Why did you decide -- with no filmmaking background -- to make Deuce of Spades?
FAITH: They say life works in mysterious ways... I have found that to be very true over the last three years!
All my life I pursued music as my passion and dream and felt it was my calling. Four years ago, I finally felt the need to step back and take a long deserved break from constant rehearsals, recording sessions and live shows, which consumed every free moment I had. I longed to have a weekend where I could just relax and enjoy the simple things in life... Such as cruising on a sunny afternoon at the wheel of a 1932 Ford roadster, for example ;).
I had always loved hot rods so finally buying one seemed a good way to celebrate life, in deed. I fell deeply in love with the deuce and that love led me to whip up a small documentary about the 32 Ford roadsters, shot from the hip on a $200 consumer camera. I made the documentary for my car display at the Grand National Roadster Show, the world largest yearly roadster show. It was the 75th anniversary of the 1932 Ford that year so I decided to sign up for the show and all participants were asked to make a nice car display for the occasion.
My display included a TV screen that played my Last of the Hiboy Girls home made documentary. The result? For four days, the crowd kept packing up in front of my car display, to watch the one-hour piece. When I saw just how engaged the audience was and how much they loved watching what I had filmed, I was hooked. I had so much fun doing the documentary that a crazy idea popped inside my head while at the show: And it went something like this: "Wouldn't it be crazy to next do a FULL FEATURE homemade film? One person does it all... That would be such a great challenge!!!"Did I mention? I love challenges. As crazy as that thought sounded, it stuck, and two weeks later I found myself diving head first at the deep end of the pool (without knowing how to swim), and started writing the screenplay.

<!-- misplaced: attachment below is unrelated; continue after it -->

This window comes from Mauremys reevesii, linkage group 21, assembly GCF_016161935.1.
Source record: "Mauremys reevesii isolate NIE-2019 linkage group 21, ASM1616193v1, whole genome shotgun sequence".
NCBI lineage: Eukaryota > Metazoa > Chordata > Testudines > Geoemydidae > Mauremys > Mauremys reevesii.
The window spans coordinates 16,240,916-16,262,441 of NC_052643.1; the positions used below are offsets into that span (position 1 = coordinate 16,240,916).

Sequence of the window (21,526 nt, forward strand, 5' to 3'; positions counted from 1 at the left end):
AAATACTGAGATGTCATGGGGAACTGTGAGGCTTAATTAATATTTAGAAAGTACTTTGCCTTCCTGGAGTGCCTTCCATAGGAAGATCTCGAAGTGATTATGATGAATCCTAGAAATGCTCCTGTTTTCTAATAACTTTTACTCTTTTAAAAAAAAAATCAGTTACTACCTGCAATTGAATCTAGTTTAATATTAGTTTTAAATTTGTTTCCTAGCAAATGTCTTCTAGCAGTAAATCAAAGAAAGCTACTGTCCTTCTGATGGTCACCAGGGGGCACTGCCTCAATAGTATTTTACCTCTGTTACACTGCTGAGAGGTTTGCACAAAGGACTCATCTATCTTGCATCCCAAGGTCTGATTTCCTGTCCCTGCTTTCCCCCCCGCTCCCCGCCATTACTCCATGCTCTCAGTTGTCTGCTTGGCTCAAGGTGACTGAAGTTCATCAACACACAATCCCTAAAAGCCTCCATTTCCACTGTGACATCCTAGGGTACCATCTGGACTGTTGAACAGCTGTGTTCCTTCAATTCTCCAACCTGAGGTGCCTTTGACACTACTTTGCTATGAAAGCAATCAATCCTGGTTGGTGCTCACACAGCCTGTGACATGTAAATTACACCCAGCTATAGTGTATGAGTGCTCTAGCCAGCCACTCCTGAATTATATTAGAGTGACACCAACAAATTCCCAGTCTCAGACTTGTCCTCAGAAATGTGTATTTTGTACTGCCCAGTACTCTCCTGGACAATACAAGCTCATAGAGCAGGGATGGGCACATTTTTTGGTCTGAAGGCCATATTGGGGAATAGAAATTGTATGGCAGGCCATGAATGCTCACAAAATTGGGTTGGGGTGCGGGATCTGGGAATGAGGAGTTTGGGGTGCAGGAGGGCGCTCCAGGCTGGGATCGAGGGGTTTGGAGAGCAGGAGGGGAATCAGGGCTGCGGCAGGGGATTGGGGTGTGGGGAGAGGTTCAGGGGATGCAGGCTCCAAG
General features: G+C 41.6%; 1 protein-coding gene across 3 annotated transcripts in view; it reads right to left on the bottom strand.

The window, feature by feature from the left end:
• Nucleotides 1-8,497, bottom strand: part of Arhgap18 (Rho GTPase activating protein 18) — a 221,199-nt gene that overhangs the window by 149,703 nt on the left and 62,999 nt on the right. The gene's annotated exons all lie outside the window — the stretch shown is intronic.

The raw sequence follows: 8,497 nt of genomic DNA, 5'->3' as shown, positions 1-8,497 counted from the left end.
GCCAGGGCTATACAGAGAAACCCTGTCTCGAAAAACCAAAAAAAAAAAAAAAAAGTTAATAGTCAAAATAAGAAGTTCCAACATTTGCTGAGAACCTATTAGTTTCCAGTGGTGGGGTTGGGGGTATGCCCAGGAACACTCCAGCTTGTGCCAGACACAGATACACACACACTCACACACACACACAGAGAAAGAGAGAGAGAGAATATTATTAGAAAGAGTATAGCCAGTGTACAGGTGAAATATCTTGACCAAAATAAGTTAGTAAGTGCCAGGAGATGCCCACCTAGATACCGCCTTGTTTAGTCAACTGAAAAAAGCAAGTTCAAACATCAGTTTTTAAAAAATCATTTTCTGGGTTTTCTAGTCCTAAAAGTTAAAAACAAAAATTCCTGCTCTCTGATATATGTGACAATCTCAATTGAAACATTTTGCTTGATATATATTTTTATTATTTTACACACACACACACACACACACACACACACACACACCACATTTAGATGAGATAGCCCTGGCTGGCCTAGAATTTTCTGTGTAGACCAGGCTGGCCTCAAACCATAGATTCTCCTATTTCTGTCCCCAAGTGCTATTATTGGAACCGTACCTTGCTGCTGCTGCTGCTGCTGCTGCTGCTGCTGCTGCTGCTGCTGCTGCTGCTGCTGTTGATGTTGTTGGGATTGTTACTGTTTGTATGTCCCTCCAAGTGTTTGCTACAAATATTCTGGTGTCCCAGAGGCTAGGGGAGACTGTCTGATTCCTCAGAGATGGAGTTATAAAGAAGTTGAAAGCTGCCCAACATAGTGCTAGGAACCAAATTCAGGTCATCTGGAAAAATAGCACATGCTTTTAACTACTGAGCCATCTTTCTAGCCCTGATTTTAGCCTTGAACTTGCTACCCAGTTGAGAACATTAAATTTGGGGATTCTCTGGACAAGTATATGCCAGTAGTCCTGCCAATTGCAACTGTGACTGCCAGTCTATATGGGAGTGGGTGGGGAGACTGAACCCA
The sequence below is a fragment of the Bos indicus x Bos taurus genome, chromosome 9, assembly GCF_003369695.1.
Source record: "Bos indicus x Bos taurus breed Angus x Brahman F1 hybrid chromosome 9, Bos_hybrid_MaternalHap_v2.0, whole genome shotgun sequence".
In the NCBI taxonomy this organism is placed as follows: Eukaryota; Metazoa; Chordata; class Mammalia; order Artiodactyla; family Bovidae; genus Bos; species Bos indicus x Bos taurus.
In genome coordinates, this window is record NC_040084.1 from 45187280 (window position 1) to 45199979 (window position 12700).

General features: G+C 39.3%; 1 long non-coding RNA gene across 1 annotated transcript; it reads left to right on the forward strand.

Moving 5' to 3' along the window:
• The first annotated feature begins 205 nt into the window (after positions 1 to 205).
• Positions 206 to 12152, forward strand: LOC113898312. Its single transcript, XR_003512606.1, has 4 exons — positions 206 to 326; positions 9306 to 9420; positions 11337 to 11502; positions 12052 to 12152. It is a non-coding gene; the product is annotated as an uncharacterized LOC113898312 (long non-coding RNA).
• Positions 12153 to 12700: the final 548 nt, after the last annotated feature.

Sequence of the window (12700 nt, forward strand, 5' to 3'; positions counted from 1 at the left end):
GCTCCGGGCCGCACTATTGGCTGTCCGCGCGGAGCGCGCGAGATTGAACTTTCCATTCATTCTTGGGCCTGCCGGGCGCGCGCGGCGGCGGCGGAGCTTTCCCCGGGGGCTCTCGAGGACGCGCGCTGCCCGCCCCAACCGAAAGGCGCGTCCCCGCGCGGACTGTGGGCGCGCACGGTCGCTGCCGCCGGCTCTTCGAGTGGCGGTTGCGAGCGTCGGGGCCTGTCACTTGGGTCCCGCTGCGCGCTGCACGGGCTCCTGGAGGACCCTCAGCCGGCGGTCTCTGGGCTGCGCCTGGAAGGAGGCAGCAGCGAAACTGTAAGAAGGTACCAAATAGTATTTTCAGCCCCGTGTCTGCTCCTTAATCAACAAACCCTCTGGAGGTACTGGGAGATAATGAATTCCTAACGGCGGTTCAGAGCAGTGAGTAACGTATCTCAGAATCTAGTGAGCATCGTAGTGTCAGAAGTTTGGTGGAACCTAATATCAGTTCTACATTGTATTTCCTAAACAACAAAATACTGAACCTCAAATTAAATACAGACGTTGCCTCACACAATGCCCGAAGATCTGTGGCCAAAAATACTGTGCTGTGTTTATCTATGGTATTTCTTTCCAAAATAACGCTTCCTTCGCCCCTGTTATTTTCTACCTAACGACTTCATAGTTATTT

Where did the idea come from?
FAITH: Ironically, while many writers get stuck trying to find a good film plot, I had one right up my sleeve. I knew, from minute ONE, that the main star of the film would be my roadster, and knew what the plot was going to be. It was very easy, since the idea came from an (almost) true experience from my not-so-distant past.
Let us flashback to 2004. I had just bought a 1937 Hudson Terraplane Business Coupe. My friend was cleaning the car up, getting it ready for full off frame restoration, alone in the garage. Suddenly he pops inside the house with an old letter in his hand: "Faith! Look what I found when I tore the trunk of the Hudson apart". An old letter. A love letter written on a war ship, from a soldier who was going to WWII, to his sweetheart back home... It was very touching.
For the next few days, I found myself thinking about the letter, the man, his loved one, their story... Wondering how it had ended... Wondering how it was connected to the car... On the fourth day, my friend finally spills the beans: "You know that letter I found in the trunk? I was just pulling your leg. The letter is real, (my dad wrote it back in the days), but I obviously didn’t find it in the car." So it was just a prank. Needless to say I was deeply disappointed. But I never forgot the special feeling I had for three days, the feeling of having found a hidden treasure, uncovered a secret. It was that feeling that would become the core of my film plot.
What was the writing process like?
FAITH: It was very easy. I wrote the script quickly. I had so many ideas and they kept coming... No problem there! What was hard was keeping the film within reasonable length.
Writing the script was like living an alternate life, in a different world. It swallowed me whole. I was consumed. Every moment of the day all I could think about was Johnny's story... The letter... I LOVED writing the script. A lot of ideas would come while driving back and forth to my day job every day. Some scenes were entirely written while listening to a specific song that I wanted to use for the scene. I could SEE the film in my head... See the shots, hear the dialogues...
As soon as I got to work I'd type my ideas down. Same when I got home... It took about 3 months to write the initial script. A lot of historical research went into it, because 60% of the film is period, and also because of the hot rod technical aspect of the film. My historical consultant, who is curator for the National Hot Rod Foundation, helped me insure that the film stay 100% accurate and true to both the era and the cars. I even consulted with several old timers to make sure the flashback dialogues were period correct. Especially the 50’s slang.
The finished first draft was too long and had I shot it as is, the film would have been about 4 hours long!!! So I rewrote it, three times, over the course of the next 2 years, to end up with the 150-minute version, which was later edited down to a 120 minute final version.